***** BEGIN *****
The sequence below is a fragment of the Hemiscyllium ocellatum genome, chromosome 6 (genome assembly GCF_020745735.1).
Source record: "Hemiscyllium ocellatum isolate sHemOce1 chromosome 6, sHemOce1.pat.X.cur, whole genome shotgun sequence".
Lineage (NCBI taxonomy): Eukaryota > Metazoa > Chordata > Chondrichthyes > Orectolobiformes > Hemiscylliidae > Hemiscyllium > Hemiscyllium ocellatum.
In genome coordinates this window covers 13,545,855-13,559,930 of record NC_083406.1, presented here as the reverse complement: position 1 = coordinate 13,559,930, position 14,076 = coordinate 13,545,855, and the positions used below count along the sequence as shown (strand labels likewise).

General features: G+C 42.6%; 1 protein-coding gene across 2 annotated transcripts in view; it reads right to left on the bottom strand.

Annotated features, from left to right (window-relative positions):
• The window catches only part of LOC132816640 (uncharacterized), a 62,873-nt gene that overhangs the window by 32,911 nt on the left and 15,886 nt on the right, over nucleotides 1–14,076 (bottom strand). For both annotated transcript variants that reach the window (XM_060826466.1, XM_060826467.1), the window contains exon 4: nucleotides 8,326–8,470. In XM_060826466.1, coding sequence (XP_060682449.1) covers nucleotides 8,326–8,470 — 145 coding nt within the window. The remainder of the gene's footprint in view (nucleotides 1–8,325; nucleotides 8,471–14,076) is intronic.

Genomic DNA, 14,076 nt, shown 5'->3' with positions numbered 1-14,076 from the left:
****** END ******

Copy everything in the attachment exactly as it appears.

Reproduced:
The sequence below is a fragment of the Hemiscyllium ocellatum genome, chromosome 6 (genome assembly GCF_020745735.1).
Source record: "Hemiscyllium ocellatum isolate sHemOce1 chromosome 6, sHemOce1.pat.X.cur, whole genome shotgun sequence".
Lineage (NCBI taxonomy): Eukaryota > Metazoa > Chordata > Chondrichthyes > Orectolobiformes > Hemiscylliidae > Hemiscyllium > Hemiscyllium ocellatum.
In genome coordinates this window covers 13,545,855-13,559,930 of record NC_083406.1, presented here as the reverse complement: position 1 = coordinate 13,559,930, position 14,076 = coordinate 13,545,855, and the positions used below count along the sequence as shown (strand labels likewise).

General features: G+C 42.6%; 1 protein-coding gene across 2 annotated transcripts in view; it reads right to left on the bottom strand.

Annotated features, from left to right (window-relative positions):
• The window catches only part of LOC132816640 (uncharacterized), a 62,873-nt gene that overhangs the window by 32,911 nt on the left and 15,886 nt on the right, over nucleotides 1–14,076 (bottom strand). For both annotated transcript variants that reach the window (XM_060826466.1, XM_060826467.1), the window contains exon 4: nucleotides 8,326–8,470. In XM_060826466.1, coding sequence (XP_060682449.1) covers nucleotides 8,326–8,470 — 145 coding nt within the window. The remainder of the gene's footprint in view (nucleotides 1–8,325; nucleotides 8,471–14,076) is intronic.

Genomic DNA, 14,076 nt, shown 5'->3' with positions numbered 1-14,076 from the left: